NEW HYDE PARK, N.Y. (CBS 2) — Has it happened to you? You’re shopping for groceries, but before you pay, you’re asked to donate money to this cause or that charity.
A CBS 2 undercover camera followed reporter Jennifer McLogan as she checked into where the money is going – and how shoppers feel about this kind of giving.READ MORE: Pfizer: COVID Vaccine Booster Appears To Protect Against Omicron Variant
It’s called embedded giving, and it raises millions for charity – but is it something you want to be asked about every time you shop?
Shopper Kathy Karbiner said she feels intimidated.
“It does make me feel a little guilty when you’re on line, because you are put on the spot,” Karbiner said.
CBS 2 brought its camera into 15 random Long Island supermarkets, pizzerias, electronics stores, pet stores and coffee shops. All but two were collecting at the cash register, for various worthy causes, and before payment, several of the businesses asked for donations.
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As holidays approach and budgets tighten, shoppers say the constant requests can become overwhelming.
“If the charity is important to me, I gladly give, painlessly,” Dr. Barry Berman, a professor of business at Hofstra University, said. “If it’s not important to me, or if it is slowing down my line, or if I am intimidated, I start getting much more angry.”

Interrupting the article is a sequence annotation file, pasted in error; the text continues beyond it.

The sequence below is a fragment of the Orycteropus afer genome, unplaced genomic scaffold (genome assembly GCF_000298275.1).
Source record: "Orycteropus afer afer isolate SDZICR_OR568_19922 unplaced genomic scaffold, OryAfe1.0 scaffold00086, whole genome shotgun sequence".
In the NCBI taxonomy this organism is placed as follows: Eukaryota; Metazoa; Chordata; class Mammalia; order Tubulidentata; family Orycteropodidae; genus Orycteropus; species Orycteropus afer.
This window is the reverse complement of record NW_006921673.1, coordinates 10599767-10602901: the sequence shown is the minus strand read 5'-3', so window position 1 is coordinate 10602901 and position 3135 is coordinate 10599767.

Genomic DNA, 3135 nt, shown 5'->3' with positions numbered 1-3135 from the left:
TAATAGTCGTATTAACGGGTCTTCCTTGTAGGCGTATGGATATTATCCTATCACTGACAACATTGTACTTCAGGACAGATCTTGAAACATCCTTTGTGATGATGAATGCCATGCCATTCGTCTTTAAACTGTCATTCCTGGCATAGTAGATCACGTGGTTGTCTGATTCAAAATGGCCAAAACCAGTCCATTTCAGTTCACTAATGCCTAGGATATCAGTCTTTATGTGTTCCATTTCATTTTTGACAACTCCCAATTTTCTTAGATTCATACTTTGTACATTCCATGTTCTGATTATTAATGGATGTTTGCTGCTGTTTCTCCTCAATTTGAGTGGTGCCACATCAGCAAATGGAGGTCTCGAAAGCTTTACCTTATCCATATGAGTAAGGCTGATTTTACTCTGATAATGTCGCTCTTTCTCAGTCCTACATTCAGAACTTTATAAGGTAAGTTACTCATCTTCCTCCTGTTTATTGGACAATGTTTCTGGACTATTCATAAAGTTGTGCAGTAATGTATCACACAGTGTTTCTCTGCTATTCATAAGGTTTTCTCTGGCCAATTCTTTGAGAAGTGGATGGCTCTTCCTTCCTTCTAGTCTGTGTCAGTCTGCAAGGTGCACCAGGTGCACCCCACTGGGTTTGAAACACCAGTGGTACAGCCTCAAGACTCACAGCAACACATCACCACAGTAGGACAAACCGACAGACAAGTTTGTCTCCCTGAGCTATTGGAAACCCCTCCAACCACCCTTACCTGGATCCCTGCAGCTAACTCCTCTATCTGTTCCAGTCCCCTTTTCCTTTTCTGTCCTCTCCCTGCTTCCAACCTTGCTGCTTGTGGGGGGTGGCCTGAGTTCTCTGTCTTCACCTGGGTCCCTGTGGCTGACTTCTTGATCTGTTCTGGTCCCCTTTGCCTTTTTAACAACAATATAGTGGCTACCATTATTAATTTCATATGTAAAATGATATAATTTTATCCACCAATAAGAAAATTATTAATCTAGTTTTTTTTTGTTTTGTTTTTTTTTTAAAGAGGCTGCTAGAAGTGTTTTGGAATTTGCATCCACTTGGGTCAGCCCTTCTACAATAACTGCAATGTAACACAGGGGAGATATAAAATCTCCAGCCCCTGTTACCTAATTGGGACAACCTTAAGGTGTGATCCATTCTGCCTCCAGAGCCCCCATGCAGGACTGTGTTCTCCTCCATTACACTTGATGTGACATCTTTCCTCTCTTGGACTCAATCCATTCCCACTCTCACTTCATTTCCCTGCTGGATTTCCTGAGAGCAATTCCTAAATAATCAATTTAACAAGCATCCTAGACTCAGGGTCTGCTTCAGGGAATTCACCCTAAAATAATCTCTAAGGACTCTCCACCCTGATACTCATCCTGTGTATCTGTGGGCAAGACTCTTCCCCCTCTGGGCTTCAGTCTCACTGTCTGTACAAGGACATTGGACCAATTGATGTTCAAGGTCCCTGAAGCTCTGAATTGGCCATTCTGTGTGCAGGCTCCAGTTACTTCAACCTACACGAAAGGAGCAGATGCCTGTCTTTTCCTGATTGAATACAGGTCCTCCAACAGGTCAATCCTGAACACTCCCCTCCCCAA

Berman said he tells his students that embedded solicitations are legal, but there is very little regulation – or disclosure. It’s up to the person giving the money to determine how much actually goes to the cause.
“We want the proof, we want to see that it’s a real deal, and this isn’t some fake thing,” shopper Robert Cerruti said.
“As a consumer, as somebody shopping, if you want to give, you have to do the homework,” shopper Gina Ristic said.
Experts say it’s great to give, but it’s also important to do research on where your money will be going. Some foundations keep up to 10 percent of donations for administrative overhead.MORE NEWS: NYPD Pulls 2,000 Body Cameras After One Catches Fire
The first successful embedded solicitation appeared in the 1980s, when American Express pledged one penny for every customer transaction to help refurbish the Statue of Liberty.